Sauber said Biden's personal attorneys quickly turned over a small number of classified documents once they were found in a locked space. With Trump, when the National Archives realized key records were missing it was forced to haggle with Trump for months over the return of government documents.
The documents discovered in Biden's office had never been sought or requested by NARA or any other government entity.
Trump eventually gave 15 boxes of materials back to NARA. But federal investigators later came to correctly suspect that he was still holding onto dozens of additional classified files. So, DOJ prosecutors secured a grand jury subpoena and later got a judge's permission to search Mar-a-Lago, to find the documents. He is now under investigation by special counsel Jack Smith for potentially mishandling classified documents.
Ever since the FBI searched Mar-a-Lago in August -- a search that uncovered dozens of additional classified files -- Trump has promoted wild and unfounded allegations about his predecessors' supposed mishandling of government records. The news about classified records turning up at Biden's private office is sure to provide new fodder to Trump, who has already announced his 2024 presidential bid.
Trump's lawyers see the revelation of the documents in Biden's private office as a huge asset to their ongoing case related to his handling of classified documents after he left office, believing it showcases how easy it is to unknowingly take documents that are supposed to be in the possession of the federal government.
While the differences in the two incidents are stark, given Trump resisted turning over the documents he took, his team plans to highlight how these documents were found days before the midterm election but nothing was said publicly about it.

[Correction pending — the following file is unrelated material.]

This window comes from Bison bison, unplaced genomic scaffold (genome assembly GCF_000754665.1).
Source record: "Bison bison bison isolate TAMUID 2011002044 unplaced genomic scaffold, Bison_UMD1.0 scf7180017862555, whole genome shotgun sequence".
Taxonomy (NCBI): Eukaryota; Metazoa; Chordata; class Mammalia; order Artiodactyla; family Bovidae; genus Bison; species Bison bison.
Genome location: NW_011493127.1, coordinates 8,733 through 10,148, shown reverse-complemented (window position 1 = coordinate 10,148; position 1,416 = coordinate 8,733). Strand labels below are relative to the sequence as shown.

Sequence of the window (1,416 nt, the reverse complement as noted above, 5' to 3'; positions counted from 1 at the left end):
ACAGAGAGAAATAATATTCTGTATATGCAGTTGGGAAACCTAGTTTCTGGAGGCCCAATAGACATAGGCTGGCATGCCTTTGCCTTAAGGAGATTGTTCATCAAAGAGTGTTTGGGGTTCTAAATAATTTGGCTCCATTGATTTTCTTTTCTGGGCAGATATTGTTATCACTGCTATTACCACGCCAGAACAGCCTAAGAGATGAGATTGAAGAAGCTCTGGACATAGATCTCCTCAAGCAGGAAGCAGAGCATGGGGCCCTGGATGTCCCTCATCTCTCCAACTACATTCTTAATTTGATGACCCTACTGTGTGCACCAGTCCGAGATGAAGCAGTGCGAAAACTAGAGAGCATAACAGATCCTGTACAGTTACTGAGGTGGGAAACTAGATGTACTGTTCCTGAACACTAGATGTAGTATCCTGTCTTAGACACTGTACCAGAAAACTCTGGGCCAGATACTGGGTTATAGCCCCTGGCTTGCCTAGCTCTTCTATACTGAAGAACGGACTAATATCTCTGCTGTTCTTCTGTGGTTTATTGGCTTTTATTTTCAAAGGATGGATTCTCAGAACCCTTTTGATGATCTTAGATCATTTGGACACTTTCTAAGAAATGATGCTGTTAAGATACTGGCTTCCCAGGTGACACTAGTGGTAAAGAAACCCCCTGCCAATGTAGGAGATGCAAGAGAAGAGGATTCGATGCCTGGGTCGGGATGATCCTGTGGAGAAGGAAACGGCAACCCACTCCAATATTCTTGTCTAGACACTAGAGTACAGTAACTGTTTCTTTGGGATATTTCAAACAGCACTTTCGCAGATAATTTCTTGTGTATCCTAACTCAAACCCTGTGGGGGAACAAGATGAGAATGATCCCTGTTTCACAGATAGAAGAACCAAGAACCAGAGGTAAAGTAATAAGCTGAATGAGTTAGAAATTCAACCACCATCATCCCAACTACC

The news has quickly become a flashpoint on Capitol Hill for House Republicans eager to use their new oversight powers on the Biden administration.
Rep. James Comer, who chairs the House Oversight Committee, told CNN he plans to press the National Archives for information about the classified documents removed by Joe Biden during his time as VP. He said he would send a letter to the Archives — which his committee oversees — within the next 48 hours.
"President Biden has been very critical of President Trump mistakenly taking classified documents to the residence or wherever and now it seems he may have done the same," Comer said. "How ironic."
House Speaker Kevin McCarthy didn't say whether he believes House Republican should investigate Biden's retention of classified documents but said the reaction to Trump holding onto classified documents has been driven by politics.
"I just think it goes to prove what they tried to do to President Trump overplayed their hand on that," McCarthy said.
"They've been around even longer," McCarthy said of Biden's team. "President Trump had never been in office before and had just left, came out. Here's an individual spent his last 40 years in office."
McCarthy added: "It just shows that they were trying to be political with President Trump."
Rep. Jamie Raskin, the top Democrat on the House Oversight panel, pointed to what the Biden detailed as key differences between the two instances, noting Biden's attorneys "appear to have taken immediate and proper action to notify the National Archives about their discovery of a small handful of classified documents found in a locked cabinet at the Penn Biden Center so they could be returned to federal government custody."
Raskin, of Maryland, said he had confidence Garland had taken the appropriate steps to "make an impartial decision about any further action that may be needed."
Still, some members of Biden's own party also expressed concern at the idea of classified documents being found in an improper location.
Two senior Democrats on the House Intelligence Committee -- Reps. Adam Schiff and Jim Himes -- both told CNN that classified documents must be handled securely, offering their first reaction to news that President Biden may have mishandled classified documents from his time as vice president.
While both men said they hadn't yet read the facts of the stories about the matter yet, Schiff said, "Obviously if there are classified documents anywhere they shouldn't be that's a problem and a deep concern."
Asked if Congress should look into the matter, Schiff said: "I probably don't want to say more time until I have a chance to read the article. But I think it ought to be concerning to anyone if classified information is not where it should be."
Himes told CNN, "Look, classified information needs to stay in secure spaces. So, we'll wait to see the facts, but, you know, classified information needs to be in secure spaces."